Pick up your pen and write your name. Easy-peasy, right? Now, put your pen in your other hand and write your name again. What was your reaction to my instructions? How did it feel as you tried to scratch out something legible? I did this exercise yesterday with a group who are leading a major change in their organization. The results were quite telling.

People’s reactions to change were exposed right from the moment I asked them to put their pens in their non-dominant hands. One participant reflexively blurted out “no!” and put her pen down. Another participant giggled and dove right in, laughing light-heartedly as she struggled to scratch out an illegible version of her name.

Of all the silly exercises I do with teams, this is one of my favorites. It takes only 10 seconds and provides compelling evidence of people’s diverse reactions to change. It provides golden opportunities to increase insight and improve empathy—especially when it’s the person who’s been complaining about staff member resistance who is the one who grumbles and complains about having to write with his or her left hand!

Discussion Questions

I really encourage you to try this fun exercise with your team. Here are some questions you can use to stimulate a good discussion.

  • How did you feel when you wrote your name with your dominant hand?
  • What was your first reaction when I asked you to change hands?
  • How did it feel as you attempted to write your name with your opposite hand?
  • What did you learn about your default reaction to change? To what extent did your first reaction shift?
  • What other reactions did you see or hear around the room? How were other people’s reactions different than yours?
  • Who had a change of heart as they were doing it? What was behind that?
  • How is this similar to reactions we’ve seen as we implement change in the organization?
  • What do we need to remember as we’re managing change?

Fruitful Topics of Discussion

There are so many story lines you can weave into the discussion. Here are a few of the ones I use. I’d love to hear any others that come up as you try this with your team.

  1. The size of the change doesn’t matter. People can have very strong reactions to the most insignificant changes. No one was evaluating the quality of handwriting. No performance reviews or bonuses were tied to left-handed (or right-handed) penmanship. I didn’t even ask people to show each other their attempts. Regardless, people react, sometimes strongly, to having to do something new. My favourite mountain-out-of-a-molehill change story is the team that revolted (full-on lying down in front of the steamroller revolt) when their new leader changed their report formats from landscape-oriented legal size paper to portrait-oriented letter size—the HORROR!
  2. Change equals more effort. Even silly, simple, seemingly inconsequential changes interrupt your established way of doing things, which means more energy needs to be invested to get through the task. Once a task has become habit, it doesn’t require nearly as much energy, so asking someone to do something a new way is asking her to expend more energy, at least in the short term. If you’re thinking about a change as an improvement in efficiency, be aware that the benefits will only accrue once the new approach becomes habit.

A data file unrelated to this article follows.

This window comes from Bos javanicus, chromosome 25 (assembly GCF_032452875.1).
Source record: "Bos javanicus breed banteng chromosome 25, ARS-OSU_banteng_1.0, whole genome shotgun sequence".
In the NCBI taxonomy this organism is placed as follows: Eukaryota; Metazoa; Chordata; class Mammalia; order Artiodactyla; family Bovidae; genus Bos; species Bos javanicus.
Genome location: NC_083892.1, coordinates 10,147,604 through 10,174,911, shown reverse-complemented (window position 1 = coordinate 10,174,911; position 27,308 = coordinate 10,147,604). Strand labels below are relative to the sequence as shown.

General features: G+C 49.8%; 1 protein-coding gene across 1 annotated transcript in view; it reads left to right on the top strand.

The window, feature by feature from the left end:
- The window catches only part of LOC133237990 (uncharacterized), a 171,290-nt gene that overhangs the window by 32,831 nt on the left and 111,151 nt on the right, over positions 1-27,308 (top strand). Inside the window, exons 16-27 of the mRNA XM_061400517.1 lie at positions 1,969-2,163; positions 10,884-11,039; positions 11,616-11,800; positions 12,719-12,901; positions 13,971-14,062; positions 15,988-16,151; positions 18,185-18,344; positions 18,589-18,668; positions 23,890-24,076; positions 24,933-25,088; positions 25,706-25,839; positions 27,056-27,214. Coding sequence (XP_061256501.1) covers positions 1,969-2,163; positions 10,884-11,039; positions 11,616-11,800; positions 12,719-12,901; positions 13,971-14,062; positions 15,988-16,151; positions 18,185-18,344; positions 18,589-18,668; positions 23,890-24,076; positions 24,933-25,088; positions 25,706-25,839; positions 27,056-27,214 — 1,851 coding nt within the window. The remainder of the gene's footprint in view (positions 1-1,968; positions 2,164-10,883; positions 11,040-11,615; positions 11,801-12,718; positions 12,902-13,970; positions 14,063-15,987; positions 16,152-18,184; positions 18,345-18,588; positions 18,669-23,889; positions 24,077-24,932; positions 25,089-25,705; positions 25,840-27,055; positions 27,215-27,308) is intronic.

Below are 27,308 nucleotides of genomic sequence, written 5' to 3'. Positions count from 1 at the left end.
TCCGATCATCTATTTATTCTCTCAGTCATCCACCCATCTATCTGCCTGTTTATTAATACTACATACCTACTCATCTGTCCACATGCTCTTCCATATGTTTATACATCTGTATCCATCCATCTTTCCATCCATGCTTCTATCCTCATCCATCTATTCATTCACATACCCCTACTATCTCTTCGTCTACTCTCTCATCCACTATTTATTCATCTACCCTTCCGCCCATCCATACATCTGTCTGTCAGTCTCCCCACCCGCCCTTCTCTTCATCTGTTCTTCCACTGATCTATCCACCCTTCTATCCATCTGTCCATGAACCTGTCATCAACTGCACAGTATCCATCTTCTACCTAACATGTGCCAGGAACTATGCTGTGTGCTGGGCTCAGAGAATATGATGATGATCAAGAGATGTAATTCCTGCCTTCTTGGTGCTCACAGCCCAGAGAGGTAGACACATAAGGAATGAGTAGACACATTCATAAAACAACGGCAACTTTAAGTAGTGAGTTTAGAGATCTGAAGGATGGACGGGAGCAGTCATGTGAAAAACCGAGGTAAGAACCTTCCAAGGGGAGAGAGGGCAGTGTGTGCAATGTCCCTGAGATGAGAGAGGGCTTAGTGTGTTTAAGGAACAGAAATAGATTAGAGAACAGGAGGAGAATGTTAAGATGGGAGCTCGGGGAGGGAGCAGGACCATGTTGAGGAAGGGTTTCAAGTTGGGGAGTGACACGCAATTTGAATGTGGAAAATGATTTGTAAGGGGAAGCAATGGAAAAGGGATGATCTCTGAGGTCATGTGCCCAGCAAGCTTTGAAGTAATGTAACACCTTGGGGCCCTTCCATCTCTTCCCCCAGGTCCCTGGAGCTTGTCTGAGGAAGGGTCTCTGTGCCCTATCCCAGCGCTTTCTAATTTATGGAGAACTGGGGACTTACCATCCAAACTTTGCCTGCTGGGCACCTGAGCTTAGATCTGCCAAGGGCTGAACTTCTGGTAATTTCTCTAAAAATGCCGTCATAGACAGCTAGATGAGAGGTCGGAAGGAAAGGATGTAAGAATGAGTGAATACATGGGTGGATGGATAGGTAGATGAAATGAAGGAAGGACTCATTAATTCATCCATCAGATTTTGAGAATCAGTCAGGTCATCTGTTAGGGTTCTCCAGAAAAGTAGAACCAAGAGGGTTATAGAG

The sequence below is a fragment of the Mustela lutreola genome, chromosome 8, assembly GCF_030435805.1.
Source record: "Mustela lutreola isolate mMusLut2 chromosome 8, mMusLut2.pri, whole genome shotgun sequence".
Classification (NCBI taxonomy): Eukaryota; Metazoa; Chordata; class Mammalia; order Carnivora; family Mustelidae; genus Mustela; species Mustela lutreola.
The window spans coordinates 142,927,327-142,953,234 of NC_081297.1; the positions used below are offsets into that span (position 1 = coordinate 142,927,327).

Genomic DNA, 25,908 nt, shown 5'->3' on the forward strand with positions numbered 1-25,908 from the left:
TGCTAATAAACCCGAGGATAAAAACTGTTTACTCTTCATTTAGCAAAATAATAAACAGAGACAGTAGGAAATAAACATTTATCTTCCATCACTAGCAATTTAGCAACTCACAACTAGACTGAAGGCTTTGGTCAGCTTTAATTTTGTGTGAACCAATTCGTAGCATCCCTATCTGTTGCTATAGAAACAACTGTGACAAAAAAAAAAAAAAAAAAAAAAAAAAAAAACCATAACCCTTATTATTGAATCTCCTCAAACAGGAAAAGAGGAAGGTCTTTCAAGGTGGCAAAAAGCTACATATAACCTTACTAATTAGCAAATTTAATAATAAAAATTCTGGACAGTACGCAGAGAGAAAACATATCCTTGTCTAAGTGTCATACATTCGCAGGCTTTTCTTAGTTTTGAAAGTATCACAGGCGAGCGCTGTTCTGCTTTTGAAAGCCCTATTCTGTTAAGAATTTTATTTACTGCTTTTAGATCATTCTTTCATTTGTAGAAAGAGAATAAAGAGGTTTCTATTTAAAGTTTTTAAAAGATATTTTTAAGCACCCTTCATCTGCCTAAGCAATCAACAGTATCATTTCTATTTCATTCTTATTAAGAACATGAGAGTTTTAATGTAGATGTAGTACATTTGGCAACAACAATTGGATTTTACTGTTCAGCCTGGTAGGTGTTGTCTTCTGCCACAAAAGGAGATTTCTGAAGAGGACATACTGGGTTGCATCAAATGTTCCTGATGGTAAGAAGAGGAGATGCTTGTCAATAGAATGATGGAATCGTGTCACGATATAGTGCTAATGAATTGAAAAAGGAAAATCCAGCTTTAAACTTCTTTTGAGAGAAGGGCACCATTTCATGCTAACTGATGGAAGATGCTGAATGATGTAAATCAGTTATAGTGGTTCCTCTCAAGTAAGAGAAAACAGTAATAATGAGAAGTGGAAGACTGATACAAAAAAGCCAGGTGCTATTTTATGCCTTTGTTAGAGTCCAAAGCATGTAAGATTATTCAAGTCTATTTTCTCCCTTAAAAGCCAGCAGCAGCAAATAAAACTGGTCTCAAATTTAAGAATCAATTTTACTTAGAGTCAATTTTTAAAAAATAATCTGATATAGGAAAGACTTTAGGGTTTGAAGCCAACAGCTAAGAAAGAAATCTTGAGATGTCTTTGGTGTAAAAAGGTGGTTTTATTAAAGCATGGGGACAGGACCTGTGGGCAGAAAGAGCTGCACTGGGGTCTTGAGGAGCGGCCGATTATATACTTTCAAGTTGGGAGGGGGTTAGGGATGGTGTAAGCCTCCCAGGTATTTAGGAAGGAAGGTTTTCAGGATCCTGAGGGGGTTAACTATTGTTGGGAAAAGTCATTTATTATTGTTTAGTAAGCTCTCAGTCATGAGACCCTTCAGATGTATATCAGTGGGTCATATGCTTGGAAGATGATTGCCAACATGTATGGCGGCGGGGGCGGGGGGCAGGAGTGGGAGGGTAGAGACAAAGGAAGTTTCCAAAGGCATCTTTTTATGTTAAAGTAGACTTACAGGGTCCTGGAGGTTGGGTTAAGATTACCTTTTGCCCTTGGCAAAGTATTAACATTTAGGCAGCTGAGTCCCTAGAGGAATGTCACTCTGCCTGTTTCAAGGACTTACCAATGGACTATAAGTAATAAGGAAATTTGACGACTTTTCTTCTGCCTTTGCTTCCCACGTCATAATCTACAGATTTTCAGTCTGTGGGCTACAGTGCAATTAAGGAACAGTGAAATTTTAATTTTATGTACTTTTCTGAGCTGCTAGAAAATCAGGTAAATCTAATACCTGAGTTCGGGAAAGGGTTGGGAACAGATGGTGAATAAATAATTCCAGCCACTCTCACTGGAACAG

3. Change exposes confidence (or a lack thereof). Doing something new (or doing something old in a new way) means interrupting comfort, control, and competence. You’ll find that some people are willing to feel uncomfortable, incompetent, and not in control—it’s the people with confidence. Be empathetic about the experiences people have had that have left them with shaky confidence and be ready to bolster it where required.
  4. First reactions aren’t fatal. As is common, our participant who initially balked at the idea of writing with her left hand didn’t resist for long. As she saw her teammates having a go, she too made an honest attempt at a legible signature. Be prepared for people who will be temporarily immobilized by change and invest the time in hearing their concerns, helping them to reframe their thoughts, and encouraging them to give it a try.
  5. People judge. It would be one thing if change was implemented for each person in isolation, but that’s not how it works. Change comes as a big, messy mash-up where one person’s initial reaction affects how they view others, which in turn affects how individuals feel about themselves. Commonly, those who relish change alienate those who struggle with it. That triggers defensiveness and causes the resistors to retrench widening the gulf between change advocates and detractors. Help people deal with their own issues individually and encourage people not to judge those who approach change differently.

Change is so common in organizations today and given that something as minor as changing the paper for a report can trigger a change response, you have to be prepared for it. The “Write your name” exercise is a quick and fun way to expose some valuable truths about change and to get your team thinking about what to expect. I’d love to hear how this discussion goes with your team.

Further Reading

Culture is the cheapest thing to change

What to say to someone resisting change

Dealing with a change that’s hard to swallow